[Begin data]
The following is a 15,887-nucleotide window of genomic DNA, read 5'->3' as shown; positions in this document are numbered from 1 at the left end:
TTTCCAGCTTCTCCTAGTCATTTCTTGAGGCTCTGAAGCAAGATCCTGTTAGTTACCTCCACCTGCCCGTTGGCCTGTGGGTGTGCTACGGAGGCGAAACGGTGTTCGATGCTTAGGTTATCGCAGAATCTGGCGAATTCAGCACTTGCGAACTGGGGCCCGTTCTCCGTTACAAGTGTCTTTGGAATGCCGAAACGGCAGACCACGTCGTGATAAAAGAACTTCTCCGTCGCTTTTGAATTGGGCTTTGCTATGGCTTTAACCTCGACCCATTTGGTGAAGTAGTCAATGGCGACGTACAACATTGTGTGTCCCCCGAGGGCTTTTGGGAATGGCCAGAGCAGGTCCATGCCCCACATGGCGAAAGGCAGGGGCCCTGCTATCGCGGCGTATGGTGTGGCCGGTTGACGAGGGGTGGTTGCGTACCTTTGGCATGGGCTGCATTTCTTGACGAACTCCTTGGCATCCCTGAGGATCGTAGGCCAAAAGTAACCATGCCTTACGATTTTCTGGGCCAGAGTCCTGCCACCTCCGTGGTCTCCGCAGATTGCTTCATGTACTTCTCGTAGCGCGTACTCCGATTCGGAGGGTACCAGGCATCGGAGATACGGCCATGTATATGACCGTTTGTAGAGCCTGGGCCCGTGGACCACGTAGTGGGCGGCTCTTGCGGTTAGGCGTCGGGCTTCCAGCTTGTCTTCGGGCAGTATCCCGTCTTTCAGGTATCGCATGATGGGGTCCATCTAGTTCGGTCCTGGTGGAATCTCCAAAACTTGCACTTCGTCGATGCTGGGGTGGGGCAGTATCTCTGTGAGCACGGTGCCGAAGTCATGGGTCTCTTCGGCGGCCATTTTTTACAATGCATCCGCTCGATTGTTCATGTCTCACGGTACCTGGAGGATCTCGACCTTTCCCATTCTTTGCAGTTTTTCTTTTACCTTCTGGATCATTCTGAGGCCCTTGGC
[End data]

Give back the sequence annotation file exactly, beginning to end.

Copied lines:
The following is a 15,887-nucleotide window of genomic DNA, read 5'->3' as shown; positions in this document are numbered from 1 at the left end:
TTTCCAGCTTCTCCTAGTCATTTCTTGAGGCTCTGAAGCAAGATCCTGTTAGTTACCTCCACCTGCCCGTTGGCCTGTGGGTGTGCTACGGAGGCGAAACGGTGTTCGATGCTTAGGTTATCGCAGAATCTGGCGAATTCAGCACTTGCGAACTGGGGCCCGTTCTCCGTTACAAGTGTCTTTGGAATGCCGAAACGGCAGACCACGTCGTGATAAAAGAACTTCTCCGTCGCTTTTGAATTGGGCTTTGCTATGGCTTTAACCTCGACCCATTTGGTGAAGTAGTCAATGGCGACGTACAACATTGTGTGTCCCCCGAGGGCTTTTGGGAATGGCCAGAGCAGGTCCATGCCCCACATGGCGAAAGGCAGGGGCCCTGCTATCGCGGCGTATGGTGTGGCCGGTTGACGAGGGGTGGTTGCGTACCTTTGGCATGGGCTGCATTTCTTGACGAACTCCTTGGCATCCCTGAGGATCGTAGGCCAAAAGTAACCATGCCTTACGATTTTCTGGGCCAGAGTCCTGCCACCTCCGTGGTCTCCGCAGATTGCTTCATGTACTTCTCGTAGCGCGTACTCCGATTCGGAGGGTACCAGGCATCGGAGATACGGCCATGTATATGACCGTTTGTAGAGCCTGGGCCCGTGGACCACGTAGTGGGCGGCTCTTGCGGTTAGGCGTCGGGCTTCCAGCTTGTCTTCGGGCAGTATCCCGTCTTTCAGGTATCGCATGATGGGGTCCATCTAGTTCGGTCCTGGTGGAATCTCCAAAACTTGCACTTCGTCGATGCTGGGGTGGGGCAGTATCTCTGTGAGCACGGTGCCGAAGTCATGGGTCTCTTCGGCGGCCATTTTTTACAATGCATCCGCTCGATTGTTCATGTCTCACGGTACCTGGAGGATCTCGACCTTTCCCATTCTTTGCAGTTTTTCTTTTACCTTCTGGATCATTCTGAGGCCCTTGGC